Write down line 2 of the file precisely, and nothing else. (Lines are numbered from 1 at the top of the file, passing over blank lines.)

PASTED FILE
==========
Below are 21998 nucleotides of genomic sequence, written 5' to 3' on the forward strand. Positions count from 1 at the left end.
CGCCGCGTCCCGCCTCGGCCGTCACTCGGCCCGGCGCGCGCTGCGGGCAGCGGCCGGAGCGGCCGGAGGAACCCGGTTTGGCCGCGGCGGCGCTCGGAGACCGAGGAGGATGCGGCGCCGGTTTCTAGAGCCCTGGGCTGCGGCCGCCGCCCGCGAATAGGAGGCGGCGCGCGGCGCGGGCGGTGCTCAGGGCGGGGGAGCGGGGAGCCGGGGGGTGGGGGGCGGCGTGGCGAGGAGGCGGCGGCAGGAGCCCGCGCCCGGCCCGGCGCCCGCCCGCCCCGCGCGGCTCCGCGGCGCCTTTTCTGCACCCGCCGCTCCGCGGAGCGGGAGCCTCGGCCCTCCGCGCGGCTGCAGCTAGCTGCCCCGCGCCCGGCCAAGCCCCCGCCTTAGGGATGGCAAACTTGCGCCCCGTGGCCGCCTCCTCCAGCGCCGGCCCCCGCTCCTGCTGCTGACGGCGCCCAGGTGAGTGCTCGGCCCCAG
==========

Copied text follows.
CGCCGCGTCCCGCCTCGGCCGTCACTCGGCCCGGCGCGCGCTGCGGGCAGCGGCCGGAGCGGCCGGAGGAACCCGGTTTGGCCGCGGCGGCGCTCGGAGACCGAGGAGGATGCGGCGCCGGTTTCTAGAGCCCTGGGCTGCGGCCGCCGCCCGCGAATAGGAGGCGGCGCGCGGCGCGGGCGGTGCTCAGGGCGGGGGAGCGGGGAGCCGGGGGGTGGGGGGCGGCGTGGCGAGGAGGCGGCGGCAGGAGCCCGCGCCCGGCCCGGCGCCCGCCCGCCCCGCGCGGCTCCGCGGCGCCTTTTCTGCACCCGCCGCTCCGCGGAGCGGGAGCCTCGGCCCTCCGCGCGGCTGCAGCTAGCTGCCCCGCGCCCGGCCAAGCCCCCGCCTTAGGGATGGCAAACTTGCGCCCCGTGGCCGCCTCCTCCAGCGCCGGCCCCCGCTCCTGCTGCTGACGGCGCCCAGGTGAGTGCTCGGCCCCAG